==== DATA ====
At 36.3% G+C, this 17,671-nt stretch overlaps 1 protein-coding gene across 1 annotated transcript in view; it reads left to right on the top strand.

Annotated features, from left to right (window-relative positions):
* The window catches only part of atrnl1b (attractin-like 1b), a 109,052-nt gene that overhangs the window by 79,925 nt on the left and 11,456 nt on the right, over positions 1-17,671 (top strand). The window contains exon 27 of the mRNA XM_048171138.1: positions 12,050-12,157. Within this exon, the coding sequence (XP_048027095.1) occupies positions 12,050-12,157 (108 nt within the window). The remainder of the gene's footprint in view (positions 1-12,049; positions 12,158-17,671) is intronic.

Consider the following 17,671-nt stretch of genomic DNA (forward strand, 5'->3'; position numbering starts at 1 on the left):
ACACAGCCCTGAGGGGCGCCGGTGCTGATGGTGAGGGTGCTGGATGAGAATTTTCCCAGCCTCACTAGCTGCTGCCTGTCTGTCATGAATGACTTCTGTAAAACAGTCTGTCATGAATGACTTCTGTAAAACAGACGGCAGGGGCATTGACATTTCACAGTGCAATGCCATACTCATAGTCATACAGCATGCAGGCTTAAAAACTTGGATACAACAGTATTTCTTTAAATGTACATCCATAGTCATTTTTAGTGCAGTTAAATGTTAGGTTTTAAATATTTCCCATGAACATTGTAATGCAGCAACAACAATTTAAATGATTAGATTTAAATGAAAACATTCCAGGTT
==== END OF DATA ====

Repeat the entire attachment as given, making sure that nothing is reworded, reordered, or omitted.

At 36.3% G+C, this 17,671-nt stretch overlaps 1 protein-coding gene across 1 annotated transcript in view; it reads left to right on the top strand.

Annotated features, from left to right (window-relative positions):
* The window catches only part of atrnl1b (attractin-like 1b), a 109,052-nt gene that overhangs the window by 79,925 nt on the left and 11,456 nt on the right, over positions 1-17,671 (top strand). The window contains exon 27 of the mRNA XM_048171138.1: positions 12,050-12,157. Within this exon, the coding sequence (XP_048027095.1) occupies positions 12,050-12,157 (108 nt within the window). The remainder of the gene's footprint in view (positions 1-12,049; positions 12,158-17,671) is intronic.

Consider the following 17,671-nt stretch of genomic DNA (forward strand, 5'->3'; position numbering starts at 1 on the left):
ACACAGCCCTGAGGGGCGCCGGTGCTGATGGTGAGGGTGCTGGATGAGAATTTTCCCAGCCTCACTAGCTGCTGCCTGTCTGTCATGAATGACTTCTGTAAAACAGTCTGTCATGAATGACTTCTGTAAAACAGACGGCAGGGGCATTGACATTTCACAGTGCAATGCCATACTCATAGTCATACAGCATGCAGGCTTAAAAACTTGGATACAACAGTATTTCTTTAAATGTACATCCATAGTCATTTTTAGTGCAGTTAAATGTTAGGTTTTAAATATTTCCCATGAACATTGTAATGCAGCAACAACAATTTAAATGATTAGATTTAAATGAAAACATTCCAGGTT